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Australian charged for reporting Chinese spies

SYDNEY (AP) — Two suspected Chinese spies gave a Sydney businessman envelopes of cash for information about subjects including a government deal with the United States and Britain to build a fleet of Australian nuclear-powered submarines, prosecutors told a court on Monday.

The businessman, Alexander Csergo, was refused bail when he appeared by video link from prison in Sydney’s Downing Center Local Court charged with one count of reckless foreign interference.

The charge, included in laws against covert foreign interference and espionage that angered China when they were legislated in 2018, carries a maximum 15-year prison sentence.

He is accused of accepting money from two suspected Chinese spies he knew by the names Ken and Evelyn in exchange for handwritten reports on Australian defense, economic and national security arrangements since 2021 while he worked in Shanghai, where he owns a communications and technology infrastructure consultancy business.

The subjects included the AUKUS partnership among Australia, the United Kingdom and the United States to create an Australian submarine fleet powered by U.S. nuclear technology that was announced in September 2021, prosecutor Connor McCraith said.

U.S. President Joe Biden and the leaders of Australia and Britain announced details of the deal in March, including that Australia would buy secondhand Virginia-class submarines from the United States and build a new AUKUS class of submarines with Britain.

The suspected spies also requested details about Australia’s partnership with the United States, Japan and India known as the Quadrilateral Security Dialogue, or the Quad, as well as information about lithium and iron ore mining in Australia, the prosecutors alleged.

Csergo has been in custody since Friday, when he was arrested at his home in the Sydney beachside suburb of Bondi. He had been questioned for weeks by police and agents of the Australian Security Intelligence Organization, the nation’s main domestic spy agency.

McCraith said Csergo admitted early in the questioning that he suspected Ken and Evylen were spies soon after meeting them but remained in contact with them for two years.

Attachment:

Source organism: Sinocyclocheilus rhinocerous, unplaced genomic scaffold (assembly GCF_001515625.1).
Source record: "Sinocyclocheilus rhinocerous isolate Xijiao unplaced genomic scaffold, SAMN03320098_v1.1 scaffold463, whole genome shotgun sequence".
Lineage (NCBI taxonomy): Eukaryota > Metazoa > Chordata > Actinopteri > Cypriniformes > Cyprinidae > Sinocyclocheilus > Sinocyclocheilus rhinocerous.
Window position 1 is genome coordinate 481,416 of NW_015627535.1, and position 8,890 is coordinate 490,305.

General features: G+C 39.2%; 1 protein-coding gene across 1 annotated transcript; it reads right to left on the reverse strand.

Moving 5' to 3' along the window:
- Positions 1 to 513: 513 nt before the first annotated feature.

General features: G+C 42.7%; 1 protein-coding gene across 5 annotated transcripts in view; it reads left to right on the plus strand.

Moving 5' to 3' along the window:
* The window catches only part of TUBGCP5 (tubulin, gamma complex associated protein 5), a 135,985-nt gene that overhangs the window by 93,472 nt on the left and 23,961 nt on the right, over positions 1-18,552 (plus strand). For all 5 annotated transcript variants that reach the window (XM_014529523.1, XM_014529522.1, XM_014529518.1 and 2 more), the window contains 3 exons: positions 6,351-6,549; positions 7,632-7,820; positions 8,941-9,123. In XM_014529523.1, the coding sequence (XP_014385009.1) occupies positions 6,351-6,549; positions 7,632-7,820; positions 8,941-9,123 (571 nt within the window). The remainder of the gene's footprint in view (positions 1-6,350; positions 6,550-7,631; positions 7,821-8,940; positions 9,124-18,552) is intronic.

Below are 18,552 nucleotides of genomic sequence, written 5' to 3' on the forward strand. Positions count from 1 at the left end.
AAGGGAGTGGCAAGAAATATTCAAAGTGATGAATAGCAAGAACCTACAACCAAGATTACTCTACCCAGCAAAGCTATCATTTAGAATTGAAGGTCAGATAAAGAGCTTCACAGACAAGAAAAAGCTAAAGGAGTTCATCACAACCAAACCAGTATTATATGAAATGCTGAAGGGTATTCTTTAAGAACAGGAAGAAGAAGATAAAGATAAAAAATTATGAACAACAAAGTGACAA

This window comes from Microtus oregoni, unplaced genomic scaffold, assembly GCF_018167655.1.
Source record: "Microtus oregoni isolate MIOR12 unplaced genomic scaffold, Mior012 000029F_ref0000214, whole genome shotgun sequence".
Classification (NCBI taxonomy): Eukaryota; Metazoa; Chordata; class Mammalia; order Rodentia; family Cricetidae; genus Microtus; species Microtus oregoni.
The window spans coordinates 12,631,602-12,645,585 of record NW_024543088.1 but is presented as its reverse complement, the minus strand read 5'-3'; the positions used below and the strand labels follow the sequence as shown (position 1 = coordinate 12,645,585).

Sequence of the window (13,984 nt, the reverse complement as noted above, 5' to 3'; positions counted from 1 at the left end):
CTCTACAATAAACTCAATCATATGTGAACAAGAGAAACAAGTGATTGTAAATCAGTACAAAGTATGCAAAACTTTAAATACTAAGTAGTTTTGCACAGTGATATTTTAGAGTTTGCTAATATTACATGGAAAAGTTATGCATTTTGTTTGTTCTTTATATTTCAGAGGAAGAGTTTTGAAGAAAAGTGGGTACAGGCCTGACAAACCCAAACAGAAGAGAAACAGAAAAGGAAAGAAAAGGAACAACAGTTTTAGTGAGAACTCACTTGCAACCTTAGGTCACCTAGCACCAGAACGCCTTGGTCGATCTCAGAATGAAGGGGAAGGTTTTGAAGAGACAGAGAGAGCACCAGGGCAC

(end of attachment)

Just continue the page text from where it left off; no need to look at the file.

“He clearly has links to the Chinese state and two people he clearly thinks work for the MSS (Ministry of State Security),” McCraith told the court. “He also traveled back to Australia with a shopping list” of requested information, he said.

McCraith said a reasonable person would have alerted Australian authorities immediately after being approached.

Instead, Csergo continued to communicate with the male suspected spy, including inviting him to visit Australia, McCraith said.

Csergo’s lawyer, Bernard Collaery, said there was nothing sinister about his client’s behavior and that he was an experienced, successful businessman who was lauded for developing working relationships in China.

“Businesspeople such as our client know all roads lead to the state, whether it be the state economic intelligence agency” or the Ministry of State Security, Collaery said.

“Cash payments for consulting reports might have a color to it in Australia but might be the way it’s done in China — it’s not necessarily sinister,” Collaery added.

Collaery said the reports were from publicly sourced documents, plus Csergo’s own creative efforts, and were nothing close to espionage.

Magistrate Michael Barko said Csergo was a “very well-educated, sophisticated, worldly businessperson” who was entitled to the presumption of innocence.

But Csergo faced a strong case from prosecutors, including several substantial admissions, Barko said.

Csergo told ASIO investigators he met Ken and Evelyn in empty cafes in Shanghai and believed the cafes had been specially cleared for him, according to court documents.

Csergo also believed Ken and Evelyn had been assigned by China’s spy agency as his “handlers,” the documents say.

“I don’t know what they do in China, but in this country, if I were to read those facts to any layperson, they would be highly suspicious of the conduct of the defendant, at the very least,” Barko said.

Csergo is due back in court in June.

Collaery told reporters outside the court that the Law Council of Australia, the peak group representing the nation’s legal profession, had long warned that the scope of the foreign interference laws was too broad.

“If you work as a consultant in any foreign country, and you are any person, whether you’re a private contractor or a government official, and you undertake consulting work that may relate to Australia’s foreign influences or national security such as articles on the supply of lithium, iron ore, you, according to this legislation … can be guilty of foreign influence,” Collaery said.

“This is an issue of absolute civil liberties,” Collaery said. “The subset of all of this, is China. These are the drums of foreign antipathy coming down into the state of New South Wales.”

Source: apnews